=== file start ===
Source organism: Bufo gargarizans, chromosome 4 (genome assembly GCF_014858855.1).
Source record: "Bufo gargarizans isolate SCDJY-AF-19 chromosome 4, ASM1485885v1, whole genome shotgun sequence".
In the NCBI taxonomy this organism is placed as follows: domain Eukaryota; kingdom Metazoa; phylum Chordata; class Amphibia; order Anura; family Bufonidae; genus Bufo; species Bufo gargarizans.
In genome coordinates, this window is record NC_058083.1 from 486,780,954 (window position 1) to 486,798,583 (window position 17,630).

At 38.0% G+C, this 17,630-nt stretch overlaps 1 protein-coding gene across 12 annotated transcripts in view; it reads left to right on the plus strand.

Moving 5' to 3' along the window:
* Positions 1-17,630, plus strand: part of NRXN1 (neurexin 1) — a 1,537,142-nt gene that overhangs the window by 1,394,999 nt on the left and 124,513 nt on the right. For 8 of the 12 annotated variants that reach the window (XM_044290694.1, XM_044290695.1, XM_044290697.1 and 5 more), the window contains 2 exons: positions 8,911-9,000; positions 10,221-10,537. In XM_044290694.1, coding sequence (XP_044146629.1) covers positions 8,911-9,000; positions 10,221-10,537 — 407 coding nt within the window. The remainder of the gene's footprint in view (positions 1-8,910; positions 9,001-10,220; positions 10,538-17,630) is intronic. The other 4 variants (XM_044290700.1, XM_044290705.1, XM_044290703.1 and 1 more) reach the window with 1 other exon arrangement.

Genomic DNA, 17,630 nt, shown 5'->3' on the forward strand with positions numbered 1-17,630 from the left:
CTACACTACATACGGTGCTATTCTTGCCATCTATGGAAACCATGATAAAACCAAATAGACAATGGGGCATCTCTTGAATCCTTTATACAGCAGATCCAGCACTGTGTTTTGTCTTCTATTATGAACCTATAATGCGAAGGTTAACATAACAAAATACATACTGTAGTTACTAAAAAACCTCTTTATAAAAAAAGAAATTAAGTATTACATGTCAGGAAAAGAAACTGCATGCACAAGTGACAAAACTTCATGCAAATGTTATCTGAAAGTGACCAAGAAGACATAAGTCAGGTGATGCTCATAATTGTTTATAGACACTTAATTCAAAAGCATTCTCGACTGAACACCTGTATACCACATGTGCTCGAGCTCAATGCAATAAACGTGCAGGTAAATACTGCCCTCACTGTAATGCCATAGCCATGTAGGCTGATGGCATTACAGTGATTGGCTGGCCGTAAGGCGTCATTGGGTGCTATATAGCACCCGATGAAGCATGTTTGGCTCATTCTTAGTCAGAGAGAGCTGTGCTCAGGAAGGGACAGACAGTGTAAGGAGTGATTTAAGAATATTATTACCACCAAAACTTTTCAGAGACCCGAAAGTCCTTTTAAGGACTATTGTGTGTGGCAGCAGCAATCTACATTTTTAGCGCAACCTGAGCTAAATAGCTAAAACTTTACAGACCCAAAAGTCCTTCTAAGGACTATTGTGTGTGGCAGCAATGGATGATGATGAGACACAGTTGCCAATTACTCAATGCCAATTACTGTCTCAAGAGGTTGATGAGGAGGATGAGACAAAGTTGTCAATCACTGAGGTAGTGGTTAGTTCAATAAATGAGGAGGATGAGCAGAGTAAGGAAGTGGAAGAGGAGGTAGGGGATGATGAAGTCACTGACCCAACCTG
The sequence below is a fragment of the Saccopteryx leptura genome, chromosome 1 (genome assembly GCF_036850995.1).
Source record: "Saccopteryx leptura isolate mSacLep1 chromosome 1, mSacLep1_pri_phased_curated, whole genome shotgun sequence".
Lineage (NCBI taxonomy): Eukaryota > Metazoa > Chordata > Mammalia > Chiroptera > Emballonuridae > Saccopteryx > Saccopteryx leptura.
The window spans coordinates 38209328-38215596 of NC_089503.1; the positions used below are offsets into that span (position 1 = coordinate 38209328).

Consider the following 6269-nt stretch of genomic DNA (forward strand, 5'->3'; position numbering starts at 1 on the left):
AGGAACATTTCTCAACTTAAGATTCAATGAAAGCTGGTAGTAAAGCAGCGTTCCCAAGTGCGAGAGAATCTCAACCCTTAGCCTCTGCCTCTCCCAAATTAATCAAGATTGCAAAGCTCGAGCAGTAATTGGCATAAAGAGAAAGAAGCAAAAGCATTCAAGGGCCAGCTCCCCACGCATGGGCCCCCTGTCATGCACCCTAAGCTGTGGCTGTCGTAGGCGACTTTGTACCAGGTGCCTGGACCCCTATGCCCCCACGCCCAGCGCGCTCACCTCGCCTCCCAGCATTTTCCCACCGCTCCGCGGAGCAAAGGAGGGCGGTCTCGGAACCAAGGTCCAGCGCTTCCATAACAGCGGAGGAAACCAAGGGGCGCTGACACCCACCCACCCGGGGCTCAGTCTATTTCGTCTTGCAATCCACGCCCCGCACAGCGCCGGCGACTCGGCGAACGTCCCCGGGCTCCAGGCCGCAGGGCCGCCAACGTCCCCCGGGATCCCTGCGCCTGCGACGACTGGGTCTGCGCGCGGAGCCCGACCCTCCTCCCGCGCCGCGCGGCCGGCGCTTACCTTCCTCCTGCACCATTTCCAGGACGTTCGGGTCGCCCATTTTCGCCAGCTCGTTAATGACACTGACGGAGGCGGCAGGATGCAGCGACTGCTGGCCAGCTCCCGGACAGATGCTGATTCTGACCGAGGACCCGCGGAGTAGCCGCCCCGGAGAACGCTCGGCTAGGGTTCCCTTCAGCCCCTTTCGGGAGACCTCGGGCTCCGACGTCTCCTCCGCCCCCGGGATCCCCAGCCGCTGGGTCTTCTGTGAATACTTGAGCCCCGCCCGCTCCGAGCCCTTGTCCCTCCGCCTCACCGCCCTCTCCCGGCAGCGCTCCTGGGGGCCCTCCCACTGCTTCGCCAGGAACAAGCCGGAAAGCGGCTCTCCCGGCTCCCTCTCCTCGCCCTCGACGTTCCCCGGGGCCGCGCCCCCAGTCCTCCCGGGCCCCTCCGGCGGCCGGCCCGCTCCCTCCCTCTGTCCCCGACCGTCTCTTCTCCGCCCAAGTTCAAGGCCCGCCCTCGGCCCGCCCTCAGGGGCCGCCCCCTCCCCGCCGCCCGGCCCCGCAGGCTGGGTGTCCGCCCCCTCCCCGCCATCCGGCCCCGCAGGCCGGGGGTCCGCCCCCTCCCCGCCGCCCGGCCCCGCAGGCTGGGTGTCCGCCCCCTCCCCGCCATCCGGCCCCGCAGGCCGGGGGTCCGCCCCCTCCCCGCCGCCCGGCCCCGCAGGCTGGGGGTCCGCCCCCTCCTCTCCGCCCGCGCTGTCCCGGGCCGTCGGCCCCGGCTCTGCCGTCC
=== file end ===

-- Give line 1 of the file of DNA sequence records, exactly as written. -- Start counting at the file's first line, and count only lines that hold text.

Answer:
Source organism: Bufo gargarizans, chromosome 4 (genome assembly GCF_014858855.1).